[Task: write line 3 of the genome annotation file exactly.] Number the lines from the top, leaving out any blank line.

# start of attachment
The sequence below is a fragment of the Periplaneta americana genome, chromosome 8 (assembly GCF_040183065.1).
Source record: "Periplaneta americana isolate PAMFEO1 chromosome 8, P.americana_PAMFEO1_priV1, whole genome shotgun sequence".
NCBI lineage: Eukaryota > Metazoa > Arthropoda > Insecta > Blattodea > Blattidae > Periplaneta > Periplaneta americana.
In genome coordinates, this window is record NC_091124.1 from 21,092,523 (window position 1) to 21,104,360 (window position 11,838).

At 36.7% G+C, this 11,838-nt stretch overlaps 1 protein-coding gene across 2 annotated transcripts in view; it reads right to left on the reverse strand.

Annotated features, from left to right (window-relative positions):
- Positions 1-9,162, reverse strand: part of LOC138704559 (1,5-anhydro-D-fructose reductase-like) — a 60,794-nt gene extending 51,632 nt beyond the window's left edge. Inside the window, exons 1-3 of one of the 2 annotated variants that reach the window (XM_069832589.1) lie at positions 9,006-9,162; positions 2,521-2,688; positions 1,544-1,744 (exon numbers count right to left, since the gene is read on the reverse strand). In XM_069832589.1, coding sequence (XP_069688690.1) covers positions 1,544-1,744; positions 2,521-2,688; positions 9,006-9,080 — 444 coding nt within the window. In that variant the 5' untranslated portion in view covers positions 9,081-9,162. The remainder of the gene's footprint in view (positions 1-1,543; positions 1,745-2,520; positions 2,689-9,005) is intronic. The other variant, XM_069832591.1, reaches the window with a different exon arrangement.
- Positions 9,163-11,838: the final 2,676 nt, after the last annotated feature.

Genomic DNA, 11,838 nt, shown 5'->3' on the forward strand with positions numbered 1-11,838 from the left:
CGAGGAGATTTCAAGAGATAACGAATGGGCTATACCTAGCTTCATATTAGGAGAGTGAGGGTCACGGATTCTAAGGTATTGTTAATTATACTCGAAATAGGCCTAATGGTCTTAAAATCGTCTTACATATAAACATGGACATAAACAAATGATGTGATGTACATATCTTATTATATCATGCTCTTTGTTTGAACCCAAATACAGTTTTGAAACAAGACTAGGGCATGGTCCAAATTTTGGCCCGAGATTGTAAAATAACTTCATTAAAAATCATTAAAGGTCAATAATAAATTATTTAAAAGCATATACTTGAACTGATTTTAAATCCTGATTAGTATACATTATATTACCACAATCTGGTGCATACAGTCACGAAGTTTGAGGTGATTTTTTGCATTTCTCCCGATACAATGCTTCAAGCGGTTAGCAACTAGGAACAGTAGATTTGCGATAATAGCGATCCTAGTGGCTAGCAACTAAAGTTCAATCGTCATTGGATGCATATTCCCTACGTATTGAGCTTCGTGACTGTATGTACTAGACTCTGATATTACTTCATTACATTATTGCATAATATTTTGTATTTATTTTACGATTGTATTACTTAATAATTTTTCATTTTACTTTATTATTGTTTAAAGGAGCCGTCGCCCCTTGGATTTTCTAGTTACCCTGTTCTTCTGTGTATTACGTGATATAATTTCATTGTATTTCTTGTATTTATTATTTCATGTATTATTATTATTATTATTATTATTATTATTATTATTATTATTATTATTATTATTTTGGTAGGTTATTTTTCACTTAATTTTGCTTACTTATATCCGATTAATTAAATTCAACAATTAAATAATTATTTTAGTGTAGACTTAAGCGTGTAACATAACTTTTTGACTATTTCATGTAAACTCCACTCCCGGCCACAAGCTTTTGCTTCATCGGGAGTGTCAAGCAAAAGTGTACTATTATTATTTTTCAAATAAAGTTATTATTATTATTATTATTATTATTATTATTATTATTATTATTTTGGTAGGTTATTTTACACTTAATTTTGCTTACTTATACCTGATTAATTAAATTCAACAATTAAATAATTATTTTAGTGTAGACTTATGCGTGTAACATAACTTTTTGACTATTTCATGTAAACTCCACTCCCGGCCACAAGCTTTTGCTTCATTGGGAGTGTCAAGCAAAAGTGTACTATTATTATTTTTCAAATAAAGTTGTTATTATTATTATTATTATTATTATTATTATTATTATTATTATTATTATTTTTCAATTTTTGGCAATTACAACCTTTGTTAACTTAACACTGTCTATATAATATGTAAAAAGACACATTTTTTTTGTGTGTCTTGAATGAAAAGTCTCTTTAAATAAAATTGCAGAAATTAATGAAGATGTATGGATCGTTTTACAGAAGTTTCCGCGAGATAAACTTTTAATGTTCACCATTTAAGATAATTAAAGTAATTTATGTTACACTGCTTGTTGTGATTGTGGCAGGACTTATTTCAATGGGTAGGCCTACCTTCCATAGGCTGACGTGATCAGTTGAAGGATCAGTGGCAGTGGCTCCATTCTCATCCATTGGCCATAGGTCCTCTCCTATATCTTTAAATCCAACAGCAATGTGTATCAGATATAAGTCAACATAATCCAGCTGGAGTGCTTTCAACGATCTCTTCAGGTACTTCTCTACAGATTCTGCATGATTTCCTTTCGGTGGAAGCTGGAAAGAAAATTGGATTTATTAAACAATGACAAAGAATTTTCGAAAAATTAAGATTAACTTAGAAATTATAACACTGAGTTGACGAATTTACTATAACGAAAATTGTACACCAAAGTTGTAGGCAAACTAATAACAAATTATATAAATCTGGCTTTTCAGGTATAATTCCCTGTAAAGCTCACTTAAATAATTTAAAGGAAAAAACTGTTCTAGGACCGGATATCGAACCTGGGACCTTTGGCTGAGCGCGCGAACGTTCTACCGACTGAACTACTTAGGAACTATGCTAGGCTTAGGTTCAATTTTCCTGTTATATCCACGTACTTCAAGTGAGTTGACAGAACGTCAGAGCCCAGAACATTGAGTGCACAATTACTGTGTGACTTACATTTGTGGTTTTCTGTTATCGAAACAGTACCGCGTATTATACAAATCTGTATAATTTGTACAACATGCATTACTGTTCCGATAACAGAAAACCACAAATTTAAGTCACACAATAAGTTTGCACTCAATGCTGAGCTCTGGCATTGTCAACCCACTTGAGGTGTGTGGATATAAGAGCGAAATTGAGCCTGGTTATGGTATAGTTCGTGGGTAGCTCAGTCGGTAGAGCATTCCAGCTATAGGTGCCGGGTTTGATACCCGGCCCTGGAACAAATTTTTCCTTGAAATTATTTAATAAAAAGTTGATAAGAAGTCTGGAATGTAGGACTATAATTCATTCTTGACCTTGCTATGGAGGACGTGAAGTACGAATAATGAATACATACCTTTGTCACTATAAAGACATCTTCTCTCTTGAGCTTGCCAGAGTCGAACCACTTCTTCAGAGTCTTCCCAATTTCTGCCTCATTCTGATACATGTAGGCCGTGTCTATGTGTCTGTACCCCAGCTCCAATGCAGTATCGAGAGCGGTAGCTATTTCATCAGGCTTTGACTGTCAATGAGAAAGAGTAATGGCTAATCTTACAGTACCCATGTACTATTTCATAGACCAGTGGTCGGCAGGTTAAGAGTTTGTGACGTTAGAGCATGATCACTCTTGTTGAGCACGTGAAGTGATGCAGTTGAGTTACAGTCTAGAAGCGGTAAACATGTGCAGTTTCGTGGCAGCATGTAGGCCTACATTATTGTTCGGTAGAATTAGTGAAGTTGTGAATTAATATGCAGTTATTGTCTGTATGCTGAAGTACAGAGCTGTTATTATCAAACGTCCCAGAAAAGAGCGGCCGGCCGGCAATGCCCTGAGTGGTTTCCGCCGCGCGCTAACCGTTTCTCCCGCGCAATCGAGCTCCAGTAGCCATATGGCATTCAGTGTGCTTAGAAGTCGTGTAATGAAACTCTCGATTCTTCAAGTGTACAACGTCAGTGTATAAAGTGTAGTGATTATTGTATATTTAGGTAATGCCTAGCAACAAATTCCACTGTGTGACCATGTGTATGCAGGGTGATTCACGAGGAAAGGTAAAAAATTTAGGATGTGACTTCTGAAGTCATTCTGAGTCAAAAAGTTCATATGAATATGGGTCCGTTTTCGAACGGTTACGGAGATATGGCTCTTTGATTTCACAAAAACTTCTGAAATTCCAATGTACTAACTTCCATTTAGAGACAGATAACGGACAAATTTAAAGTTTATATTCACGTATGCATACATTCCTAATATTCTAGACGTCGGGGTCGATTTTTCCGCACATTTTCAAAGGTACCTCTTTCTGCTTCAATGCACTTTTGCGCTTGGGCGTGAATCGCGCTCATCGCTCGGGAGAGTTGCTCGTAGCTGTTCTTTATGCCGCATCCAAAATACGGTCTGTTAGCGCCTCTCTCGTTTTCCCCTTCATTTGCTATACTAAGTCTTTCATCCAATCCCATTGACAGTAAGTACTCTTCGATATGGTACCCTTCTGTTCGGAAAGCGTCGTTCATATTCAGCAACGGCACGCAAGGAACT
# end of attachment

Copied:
NCBI lineage: Eukaryota > Metazoa > Arthropoda > Insecta > Blattodea > Blattidae > Periplaneta > Periplaneta americana.